Sadly, it was probably the fact that his mother and father were also brother and sister that killed Tut at such a young age. As well as the club foot, the doctors noted a definite pre-mortem fracture which hadn’t had time to heal in the young king’s left knee. Eventual investigation from certain physical traits in his father, his grandfather and great-grandfather, and in Tut himself, showed that the young king suffered from a form of epilepsy. So what do we gain from all this?

I’m sure there are those out there who wanted any of the great conspiracy theories to be true, after all, the writer in me does long for a good mystery but it doesn’t look as though Tut’s end was quite that dramatic. Taking into account the epilepsy, the fractured knee that hadn’t had time to mend and other governing factors, it looks as though poor Tut had a seizure which caused him to fall down and he broke his leg. Infection took hold and killed him.

It might not be as Hollywood an ending as people hoped, but I doubt it will stop him being one of the most famous figures in history. It certainly won’t change my mind. However it happened doesn’t really matter. It was still a life cut way too short.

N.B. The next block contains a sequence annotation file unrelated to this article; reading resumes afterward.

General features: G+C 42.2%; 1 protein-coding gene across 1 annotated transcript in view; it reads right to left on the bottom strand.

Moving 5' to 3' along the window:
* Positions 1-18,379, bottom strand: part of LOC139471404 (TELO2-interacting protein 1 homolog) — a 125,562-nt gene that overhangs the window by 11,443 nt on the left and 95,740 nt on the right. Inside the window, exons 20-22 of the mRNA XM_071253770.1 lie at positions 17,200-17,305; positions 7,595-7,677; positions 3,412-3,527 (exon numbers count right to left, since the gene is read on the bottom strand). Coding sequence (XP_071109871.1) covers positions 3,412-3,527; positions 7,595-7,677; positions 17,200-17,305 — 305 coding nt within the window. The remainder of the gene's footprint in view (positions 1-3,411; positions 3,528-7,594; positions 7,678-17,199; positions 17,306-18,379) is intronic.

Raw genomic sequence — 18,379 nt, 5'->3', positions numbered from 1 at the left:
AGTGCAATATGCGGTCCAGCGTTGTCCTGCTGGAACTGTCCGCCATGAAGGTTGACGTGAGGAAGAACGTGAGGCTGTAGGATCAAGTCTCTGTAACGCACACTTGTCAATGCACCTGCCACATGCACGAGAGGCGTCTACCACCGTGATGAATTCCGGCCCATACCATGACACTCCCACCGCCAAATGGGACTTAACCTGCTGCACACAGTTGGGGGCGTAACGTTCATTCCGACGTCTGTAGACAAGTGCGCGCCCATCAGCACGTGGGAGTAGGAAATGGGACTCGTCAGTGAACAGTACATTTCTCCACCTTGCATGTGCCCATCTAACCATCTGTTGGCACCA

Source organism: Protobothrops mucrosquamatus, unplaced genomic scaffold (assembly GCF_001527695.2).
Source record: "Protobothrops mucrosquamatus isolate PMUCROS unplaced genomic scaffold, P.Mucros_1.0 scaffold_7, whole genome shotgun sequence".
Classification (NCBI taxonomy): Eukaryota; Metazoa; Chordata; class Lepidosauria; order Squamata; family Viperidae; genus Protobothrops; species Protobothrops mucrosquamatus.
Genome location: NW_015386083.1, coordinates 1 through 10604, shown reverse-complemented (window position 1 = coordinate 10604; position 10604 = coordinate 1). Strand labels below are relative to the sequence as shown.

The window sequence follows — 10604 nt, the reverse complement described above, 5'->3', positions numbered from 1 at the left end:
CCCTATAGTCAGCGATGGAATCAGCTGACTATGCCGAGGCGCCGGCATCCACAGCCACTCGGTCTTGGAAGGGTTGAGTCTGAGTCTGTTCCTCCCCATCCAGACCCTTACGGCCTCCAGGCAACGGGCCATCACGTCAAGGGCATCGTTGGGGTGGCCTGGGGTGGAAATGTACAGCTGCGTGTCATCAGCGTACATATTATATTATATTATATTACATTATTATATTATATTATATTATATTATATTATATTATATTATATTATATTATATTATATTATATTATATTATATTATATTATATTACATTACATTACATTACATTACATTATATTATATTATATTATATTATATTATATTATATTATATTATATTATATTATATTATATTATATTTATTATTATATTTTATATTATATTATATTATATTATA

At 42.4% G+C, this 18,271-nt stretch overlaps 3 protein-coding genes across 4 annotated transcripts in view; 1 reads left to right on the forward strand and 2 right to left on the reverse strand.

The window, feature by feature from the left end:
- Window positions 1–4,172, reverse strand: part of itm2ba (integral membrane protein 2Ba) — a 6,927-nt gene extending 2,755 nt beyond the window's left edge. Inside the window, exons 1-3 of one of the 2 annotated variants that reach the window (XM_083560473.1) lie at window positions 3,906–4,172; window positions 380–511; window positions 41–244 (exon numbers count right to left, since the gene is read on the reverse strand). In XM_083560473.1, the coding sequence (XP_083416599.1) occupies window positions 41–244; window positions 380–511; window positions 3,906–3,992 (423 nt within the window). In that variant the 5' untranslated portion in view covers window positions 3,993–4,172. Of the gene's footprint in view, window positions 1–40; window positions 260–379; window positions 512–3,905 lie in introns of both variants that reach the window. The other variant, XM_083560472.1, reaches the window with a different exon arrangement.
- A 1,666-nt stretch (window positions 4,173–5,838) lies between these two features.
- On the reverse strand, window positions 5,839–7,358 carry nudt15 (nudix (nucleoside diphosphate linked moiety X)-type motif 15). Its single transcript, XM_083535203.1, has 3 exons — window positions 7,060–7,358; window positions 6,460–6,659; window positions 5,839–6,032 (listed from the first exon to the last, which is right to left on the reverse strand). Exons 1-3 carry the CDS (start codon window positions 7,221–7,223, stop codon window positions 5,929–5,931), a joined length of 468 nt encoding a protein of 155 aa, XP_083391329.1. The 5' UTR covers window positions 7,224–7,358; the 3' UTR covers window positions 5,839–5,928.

I hoped that kept you awake and you didn’t fall face down in your coffee cup, and I shall see you next month when I shall attempt to entertain you once again. Happy November to you all!

~ Lisa Worrall

Farewell Giveaway
I have a number of paperbacks, most of which are signed, to giveaway. Over the between now (11 Mar 2017) and 31 Mar 2017, every comment on the blog (this post and all other new posts), will be entered to win 1 of these paperbacks. There are also some misc swag items, so there will be a few packs of these to give away as well.

Thank you so much for your support over the last 4 years. Prism will be closing its doors on 1 April 2017. All content will remain available, but no new content will appear after 31 Mar 2017. As such all request forms have been turned off. Again Thank you,

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7 thoughts on “Tutankhamen ~ Lisa Worrall: Outside the Margins

  1. I totally love that you did your outside the margins on something unrelated to your writing. I enjoyed the history/science lesson. I love learning new things!

  2. Lisa that was very interesting post its amazing what scientist have figured out over the years. I feel quite sorry for the poor boy king.

  3. Omigosh, Lisa, this is cool as hell lol. 😀
    I’m definitely a history nerd and I don’t think I’ve seen this program before.
    The wildly amazing things they can do with science to help solve ancient mysteries like this… gah! So much fun.

    Sooooooo, where in ancient history should we go next? lol

    • I love history, Lirtle! My favourite subject at school and incredibly fascinating to imagine what those who came before us achieved.

      I don’t know where we’ll go next…. but I’ll meet you there!